About this depression and aging research news

Author: Press Office
Source: Johns Hopkins Medicine
Contact: Press Office – Johns Hopkins Medicine
Image: The image is credited to Smith et al

Original Research: Open access.
Positron emission tomography imaging of serotonin degeneration and beta-amyloid deposition in late-life depression evaluated with multi-modal partial least squares” by Gwenn S. Smith et al. Translational Psychiatry


Positron emission tomography imaging of serotonin degeneration and beta-amyloid deposition in late-life depression evaluated with multi-modal partial least squares

Depression in late-life is associated with increased risk of cognitive decline and development of all-cause dementia. The neurobiology of late-life depression (LLD) may involve both neurochemical and neurodegenerative mechanisms that are common to depression and dementia.

Transgenic amyloid mouse models show evidence of early degeneration of monoamine systems. Informed by these preclinical data, the hypotheses were tested that a spatial covariance pattern of higher beta-amyloid (Aβ) and lower serotonin transporter availability (5-HTT) in frontal, temporal, and parietal cortical regions would distinguish LLD patients from healthy controls and the expression of this pattern would be associated with greater depressive symptoms.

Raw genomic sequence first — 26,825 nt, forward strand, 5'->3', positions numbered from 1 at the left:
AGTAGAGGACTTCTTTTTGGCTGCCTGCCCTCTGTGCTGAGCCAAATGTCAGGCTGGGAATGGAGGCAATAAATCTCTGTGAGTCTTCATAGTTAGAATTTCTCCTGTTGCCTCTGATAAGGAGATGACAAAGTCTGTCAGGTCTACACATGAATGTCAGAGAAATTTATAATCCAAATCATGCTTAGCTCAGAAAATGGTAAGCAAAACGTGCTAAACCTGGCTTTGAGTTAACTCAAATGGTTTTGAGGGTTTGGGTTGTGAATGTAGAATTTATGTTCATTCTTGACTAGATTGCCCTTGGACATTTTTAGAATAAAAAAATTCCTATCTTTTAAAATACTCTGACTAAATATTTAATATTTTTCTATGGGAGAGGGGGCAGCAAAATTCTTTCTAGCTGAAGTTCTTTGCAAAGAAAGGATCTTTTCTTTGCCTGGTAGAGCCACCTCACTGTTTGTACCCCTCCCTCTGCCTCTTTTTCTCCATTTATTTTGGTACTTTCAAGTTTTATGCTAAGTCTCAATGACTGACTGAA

Twenty un-medicated LLD patients who met DSM-V criteria for major depression and 20 healthy controls underwent PET imaging with radiotracers for Aβ ([11C]-PiB) and 5-HTT ([11C]-DASB). A voxel-based multi-modal partial least squares (mmPLS) algorithm was applied to the parametric PET images to determine the spatial covariance pattern between the two radiotracers. A spatial covariance pattern was identified, including higher Aβ in temporal, parietal and occipital cortices associated with lower 5-HTT in putamen, thalamus, amygdala, hippocampus and raphe nuclei (dorsal, medial and pontine), which distinguished LLD patients from controls.

Greater expression of this pattern, reflected in summary 5-HTT/Aβ mmPLS subject scores, was associated with higher levels of depressive symptoms. The mmPLS method is a powerful approach to evaluate the synaptic changes associated with AD pathology.

This spatial covariance pattern should be evaluated further to determine whether it represents a biological marker of antidepressant treatment response and/or cognitive decline in LLD patients.